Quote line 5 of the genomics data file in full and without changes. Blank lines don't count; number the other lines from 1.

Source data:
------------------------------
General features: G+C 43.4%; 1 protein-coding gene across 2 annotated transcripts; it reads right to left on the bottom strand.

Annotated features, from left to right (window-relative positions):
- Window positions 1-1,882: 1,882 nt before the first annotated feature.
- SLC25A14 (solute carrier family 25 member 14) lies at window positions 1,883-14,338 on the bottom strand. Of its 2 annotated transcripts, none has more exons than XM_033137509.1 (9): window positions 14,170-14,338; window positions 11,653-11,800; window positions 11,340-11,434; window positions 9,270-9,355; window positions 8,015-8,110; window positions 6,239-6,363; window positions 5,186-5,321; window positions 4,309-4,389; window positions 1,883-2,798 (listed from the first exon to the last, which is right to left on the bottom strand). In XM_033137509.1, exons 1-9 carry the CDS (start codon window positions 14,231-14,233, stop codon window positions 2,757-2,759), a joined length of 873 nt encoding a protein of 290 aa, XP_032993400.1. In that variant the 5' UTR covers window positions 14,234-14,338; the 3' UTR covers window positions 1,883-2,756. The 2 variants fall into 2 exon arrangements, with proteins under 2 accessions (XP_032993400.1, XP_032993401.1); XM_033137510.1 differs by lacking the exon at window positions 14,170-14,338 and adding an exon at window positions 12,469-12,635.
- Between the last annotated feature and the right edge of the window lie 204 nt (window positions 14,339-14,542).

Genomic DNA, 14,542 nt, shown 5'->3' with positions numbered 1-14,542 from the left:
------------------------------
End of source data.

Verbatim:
- Between the last annotated feature and the right edge of the window lie 204 nt (window positions 14,339-14,542).